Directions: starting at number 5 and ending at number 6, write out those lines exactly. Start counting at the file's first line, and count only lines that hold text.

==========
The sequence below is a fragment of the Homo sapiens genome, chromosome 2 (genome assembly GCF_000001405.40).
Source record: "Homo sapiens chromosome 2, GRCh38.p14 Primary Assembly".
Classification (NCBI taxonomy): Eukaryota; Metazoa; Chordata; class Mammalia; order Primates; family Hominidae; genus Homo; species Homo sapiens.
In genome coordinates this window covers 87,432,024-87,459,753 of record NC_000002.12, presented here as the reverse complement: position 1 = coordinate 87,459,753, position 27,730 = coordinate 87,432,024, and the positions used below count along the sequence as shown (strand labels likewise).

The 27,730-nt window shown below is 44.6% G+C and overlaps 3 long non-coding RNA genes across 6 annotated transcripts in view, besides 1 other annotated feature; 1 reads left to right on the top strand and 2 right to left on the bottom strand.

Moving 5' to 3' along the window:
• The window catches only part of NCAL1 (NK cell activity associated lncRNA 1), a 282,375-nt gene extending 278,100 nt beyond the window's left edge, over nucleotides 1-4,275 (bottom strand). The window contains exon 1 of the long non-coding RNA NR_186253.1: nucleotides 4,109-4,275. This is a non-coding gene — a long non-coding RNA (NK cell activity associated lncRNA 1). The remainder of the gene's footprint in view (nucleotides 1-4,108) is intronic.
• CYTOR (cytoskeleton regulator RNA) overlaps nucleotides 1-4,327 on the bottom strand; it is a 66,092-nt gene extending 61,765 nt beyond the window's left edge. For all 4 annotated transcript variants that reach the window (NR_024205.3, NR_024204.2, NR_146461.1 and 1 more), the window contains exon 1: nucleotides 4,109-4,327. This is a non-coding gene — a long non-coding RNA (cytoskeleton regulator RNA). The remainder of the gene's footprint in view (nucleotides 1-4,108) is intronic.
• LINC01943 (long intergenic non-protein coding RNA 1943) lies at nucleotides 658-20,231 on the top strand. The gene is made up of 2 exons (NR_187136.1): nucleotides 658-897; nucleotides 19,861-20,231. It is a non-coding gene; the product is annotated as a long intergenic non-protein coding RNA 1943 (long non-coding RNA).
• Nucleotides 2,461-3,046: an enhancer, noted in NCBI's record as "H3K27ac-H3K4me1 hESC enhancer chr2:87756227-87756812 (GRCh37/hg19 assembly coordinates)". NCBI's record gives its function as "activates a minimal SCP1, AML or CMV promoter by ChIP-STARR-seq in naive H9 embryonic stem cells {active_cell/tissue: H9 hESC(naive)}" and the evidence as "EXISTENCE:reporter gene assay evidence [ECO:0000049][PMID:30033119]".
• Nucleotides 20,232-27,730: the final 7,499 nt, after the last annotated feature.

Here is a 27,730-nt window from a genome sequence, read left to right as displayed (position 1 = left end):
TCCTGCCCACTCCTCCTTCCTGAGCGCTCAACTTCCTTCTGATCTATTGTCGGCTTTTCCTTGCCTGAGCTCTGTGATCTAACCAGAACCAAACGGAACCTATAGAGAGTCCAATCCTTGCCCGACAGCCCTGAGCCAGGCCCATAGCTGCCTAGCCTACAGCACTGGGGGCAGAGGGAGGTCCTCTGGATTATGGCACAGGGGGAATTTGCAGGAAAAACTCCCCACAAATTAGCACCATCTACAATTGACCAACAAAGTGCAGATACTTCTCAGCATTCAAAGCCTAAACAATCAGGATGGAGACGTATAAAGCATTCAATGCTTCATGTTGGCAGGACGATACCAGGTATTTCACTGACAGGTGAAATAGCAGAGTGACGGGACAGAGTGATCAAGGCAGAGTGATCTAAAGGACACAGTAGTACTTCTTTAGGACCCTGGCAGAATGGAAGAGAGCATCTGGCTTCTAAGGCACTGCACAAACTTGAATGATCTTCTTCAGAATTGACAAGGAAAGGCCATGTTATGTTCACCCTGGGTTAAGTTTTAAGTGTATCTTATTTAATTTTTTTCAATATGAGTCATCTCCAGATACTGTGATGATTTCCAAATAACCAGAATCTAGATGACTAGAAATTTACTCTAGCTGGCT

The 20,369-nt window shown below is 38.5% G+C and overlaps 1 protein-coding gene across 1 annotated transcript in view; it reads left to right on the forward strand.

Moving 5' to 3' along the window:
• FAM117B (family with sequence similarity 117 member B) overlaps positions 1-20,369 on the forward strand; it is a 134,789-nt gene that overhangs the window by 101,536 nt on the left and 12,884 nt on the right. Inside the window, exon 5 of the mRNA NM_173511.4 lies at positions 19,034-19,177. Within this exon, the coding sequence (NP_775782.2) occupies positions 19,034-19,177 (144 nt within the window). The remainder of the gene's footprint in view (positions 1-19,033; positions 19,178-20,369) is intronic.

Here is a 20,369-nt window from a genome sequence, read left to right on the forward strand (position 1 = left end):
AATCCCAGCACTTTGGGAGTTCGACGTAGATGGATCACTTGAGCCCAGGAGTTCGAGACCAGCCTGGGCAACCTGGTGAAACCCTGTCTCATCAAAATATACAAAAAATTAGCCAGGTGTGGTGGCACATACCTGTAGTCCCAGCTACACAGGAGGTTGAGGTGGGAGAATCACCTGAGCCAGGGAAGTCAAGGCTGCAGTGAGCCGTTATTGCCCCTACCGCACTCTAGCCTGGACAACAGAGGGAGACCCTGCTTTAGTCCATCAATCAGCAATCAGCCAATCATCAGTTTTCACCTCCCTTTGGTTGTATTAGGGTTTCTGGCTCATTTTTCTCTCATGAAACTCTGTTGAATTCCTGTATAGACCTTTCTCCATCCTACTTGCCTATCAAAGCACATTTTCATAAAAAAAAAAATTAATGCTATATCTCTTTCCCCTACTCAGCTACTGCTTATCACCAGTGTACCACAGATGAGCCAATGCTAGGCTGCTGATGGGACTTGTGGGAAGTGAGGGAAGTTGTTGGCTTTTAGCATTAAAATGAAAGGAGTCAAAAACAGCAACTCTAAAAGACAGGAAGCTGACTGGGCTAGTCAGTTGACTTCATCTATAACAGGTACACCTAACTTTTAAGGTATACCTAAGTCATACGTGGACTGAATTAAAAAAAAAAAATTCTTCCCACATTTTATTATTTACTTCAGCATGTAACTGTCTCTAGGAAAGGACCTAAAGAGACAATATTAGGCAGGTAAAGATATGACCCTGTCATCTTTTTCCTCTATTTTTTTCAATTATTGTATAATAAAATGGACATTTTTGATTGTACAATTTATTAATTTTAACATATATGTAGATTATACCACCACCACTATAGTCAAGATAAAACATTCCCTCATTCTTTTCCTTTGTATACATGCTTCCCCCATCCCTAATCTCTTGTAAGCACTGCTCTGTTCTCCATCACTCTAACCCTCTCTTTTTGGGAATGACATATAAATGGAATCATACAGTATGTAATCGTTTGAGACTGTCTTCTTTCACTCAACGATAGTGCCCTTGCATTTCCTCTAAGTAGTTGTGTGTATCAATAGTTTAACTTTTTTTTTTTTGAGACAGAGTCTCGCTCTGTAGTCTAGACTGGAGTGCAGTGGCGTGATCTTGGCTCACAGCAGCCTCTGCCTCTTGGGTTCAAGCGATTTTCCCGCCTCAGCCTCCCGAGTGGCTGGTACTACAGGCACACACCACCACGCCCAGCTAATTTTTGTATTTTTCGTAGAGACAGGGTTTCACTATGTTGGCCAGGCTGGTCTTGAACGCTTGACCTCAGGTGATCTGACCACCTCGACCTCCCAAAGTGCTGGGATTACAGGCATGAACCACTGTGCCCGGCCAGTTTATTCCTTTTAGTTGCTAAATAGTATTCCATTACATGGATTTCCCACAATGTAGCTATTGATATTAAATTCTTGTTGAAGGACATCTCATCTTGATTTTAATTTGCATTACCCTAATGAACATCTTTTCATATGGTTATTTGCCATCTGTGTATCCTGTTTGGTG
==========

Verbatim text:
The 27,730-nt window shown below is 44.6% G+C and overlaps 3 long non-coding RNA genes across 6 annotated transcripts in view, besides 1 other annotated feature; 1 reads left to right on the top strand and 2 right to left on the bottom strand.

Moving 5' to 3' along the window: